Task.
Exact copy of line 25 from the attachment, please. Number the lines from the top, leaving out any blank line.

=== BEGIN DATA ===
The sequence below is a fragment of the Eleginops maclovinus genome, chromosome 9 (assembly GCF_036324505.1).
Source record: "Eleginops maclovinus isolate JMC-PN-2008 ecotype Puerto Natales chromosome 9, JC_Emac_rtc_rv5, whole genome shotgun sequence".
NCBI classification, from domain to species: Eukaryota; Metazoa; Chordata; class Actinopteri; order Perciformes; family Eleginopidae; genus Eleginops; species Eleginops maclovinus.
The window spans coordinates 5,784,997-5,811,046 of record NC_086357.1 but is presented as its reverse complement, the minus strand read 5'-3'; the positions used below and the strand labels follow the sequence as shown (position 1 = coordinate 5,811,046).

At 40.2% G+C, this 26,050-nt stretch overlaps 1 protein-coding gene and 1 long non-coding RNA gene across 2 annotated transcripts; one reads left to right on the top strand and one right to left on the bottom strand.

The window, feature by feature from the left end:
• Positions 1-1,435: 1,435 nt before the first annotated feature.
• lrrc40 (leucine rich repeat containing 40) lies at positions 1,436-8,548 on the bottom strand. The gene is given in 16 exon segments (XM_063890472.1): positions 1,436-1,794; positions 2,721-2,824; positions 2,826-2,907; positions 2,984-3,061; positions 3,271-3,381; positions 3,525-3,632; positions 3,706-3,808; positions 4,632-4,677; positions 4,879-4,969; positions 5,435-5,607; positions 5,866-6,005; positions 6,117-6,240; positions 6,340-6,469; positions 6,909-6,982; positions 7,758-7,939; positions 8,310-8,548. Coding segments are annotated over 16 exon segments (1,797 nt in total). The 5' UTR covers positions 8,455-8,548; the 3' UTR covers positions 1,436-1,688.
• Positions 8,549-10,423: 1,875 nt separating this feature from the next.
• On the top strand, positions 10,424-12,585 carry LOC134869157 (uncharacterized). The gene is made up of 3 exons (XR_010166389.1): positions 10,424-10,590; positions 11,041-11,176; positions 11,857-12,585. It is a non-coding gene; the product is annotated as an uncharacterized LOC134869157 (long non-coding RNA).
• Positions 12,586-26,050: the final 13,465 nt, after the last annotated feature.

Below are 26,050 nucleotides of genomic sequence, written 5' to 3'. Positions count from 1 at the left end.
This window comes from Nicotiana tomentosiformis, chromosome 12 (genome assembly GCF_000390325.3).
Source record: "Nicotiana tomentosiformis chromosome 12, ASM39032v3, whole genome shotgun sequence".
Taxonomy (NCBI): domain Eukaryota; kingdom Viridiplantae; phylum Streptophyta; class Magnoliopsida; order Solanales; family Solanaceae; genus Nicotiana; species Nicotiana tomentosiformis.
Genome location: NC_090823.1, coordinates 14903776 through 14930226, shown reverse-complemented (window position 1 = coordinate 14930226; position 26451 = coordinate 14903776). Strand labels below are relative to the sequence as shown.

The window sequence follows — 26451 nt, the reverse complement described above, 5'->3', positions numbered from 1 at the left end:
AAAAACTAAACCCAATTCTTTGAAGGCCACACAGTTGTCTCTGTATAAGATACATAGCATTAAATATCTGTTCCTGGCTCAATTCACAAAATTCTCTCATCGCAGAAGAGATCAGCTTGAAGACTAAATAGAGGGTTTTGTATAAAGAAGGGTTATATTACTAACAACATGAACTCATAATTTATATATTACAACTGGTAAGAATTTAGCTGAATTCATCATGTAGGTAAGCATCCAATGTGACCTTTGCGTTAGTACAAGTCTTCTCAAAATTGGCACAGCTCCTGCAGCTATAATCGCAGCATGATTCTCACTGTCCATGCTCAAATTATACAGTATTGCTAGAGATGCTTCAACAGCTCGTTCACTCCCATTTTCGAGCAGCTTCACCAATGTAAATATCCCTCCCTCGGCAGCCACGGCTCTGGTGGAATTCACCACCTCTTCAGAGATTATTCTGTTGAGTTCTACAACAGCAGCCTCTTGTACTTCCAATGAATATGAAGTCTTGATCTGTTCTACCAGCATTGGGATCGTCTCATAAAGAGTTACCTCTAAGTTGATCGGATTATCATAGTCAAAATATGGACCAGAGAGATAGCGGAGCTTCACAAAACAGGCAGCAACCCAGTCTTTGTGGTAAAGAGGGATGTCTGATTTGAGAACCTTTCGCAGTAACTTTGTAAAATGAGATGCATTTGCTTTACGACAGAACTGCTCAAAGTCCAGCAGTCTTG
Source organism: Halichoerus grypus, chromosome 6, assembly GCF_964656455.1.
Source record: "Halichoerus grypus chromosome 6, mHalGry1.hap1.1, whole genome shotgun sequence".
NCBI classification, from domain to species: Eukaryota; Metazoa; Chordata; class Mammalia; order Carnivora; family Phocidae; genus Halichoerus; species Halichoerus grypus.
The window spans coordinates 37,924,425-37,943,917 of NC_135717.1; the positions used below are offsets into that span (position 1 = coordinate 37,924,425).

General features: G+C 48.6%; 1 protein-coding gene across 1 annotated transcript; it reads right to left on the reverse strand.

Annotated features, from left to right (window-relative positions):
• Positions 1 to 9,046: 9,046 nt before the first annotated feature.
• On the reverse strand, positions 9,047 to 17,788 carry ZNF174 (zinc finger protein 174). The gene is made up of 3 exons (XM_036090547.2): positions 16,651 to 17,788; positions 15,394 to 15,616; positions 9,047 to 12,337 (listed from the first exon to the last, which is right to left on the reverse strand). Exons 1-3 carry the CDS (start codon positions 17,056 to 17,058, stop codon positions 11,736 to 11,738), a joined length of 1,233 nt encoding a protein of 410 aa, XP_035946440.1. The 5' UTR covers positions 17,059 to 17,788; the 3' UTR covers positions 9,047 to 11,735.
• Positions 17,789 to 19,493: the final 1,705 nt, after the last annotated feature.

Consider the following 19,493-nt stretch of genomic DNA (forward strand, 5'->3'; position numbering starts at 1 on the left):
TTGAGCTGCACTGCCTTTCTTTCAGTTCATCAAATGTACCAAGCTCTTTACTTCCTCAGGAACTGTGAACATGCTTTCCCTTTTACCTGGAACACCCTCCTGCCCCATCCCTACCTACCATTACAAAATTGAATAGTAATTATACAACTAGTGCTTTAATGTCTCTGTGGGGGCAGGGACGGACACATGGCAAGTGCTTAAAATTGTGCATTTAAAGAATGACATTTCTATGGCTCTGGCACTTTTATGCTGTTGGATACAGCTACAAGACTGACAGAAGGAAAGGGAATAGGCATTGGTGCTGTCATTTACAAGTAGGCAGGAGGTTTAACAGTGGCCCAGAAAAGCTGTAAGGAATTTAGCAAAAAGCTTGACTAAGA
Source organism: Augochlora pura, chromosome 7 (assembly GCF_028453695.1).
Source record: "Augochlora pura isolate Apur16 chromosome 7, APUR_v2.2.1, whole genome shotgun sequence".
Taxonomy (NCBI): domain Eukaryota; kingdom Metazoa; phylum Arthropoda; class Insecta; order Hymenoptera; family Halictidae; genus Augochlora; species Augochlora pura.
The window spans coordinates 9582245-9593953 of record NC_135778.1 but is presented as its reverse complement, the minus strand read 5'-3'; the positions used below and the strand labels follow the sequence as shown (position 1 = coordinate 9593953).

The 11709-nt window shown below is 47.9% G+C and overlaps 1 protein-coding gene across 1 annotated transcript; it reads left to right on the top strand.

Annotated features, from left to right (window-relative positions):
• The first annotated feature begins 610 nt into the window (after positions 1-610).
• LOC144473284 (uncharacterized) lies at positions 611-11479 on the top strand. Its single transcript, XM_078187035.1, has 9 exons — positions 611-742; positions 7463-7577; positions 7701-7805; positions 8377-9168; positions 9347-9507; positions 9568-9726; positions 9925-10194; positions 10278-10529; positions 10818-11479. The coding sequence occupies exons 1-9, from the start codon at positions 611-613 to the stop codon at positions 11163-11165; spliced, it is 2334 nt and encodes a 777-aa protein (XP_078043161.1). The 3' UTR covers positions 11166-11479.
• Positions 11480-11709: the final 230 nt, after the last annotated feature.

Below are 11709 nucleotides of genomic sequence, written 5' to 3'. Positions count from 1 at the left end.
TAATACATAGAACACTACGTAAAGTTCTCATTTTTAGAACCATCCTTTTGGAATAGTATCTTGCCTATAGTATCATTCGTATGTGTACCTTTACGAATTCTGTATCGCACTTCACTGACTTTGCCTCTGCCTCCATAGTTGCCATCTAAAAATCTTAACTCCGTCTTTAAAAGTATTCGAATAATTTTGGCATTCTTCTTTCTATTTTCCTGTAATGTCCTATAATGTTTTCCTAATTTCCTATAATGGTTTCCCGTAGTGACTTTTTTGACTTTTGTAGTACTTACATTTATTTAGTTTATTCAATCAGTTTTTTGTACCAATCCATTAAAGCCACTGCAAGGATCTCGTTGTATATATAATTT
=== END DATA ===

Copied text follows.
• Positions 1 to 9,046: 9,046 nt before the first annotated feature.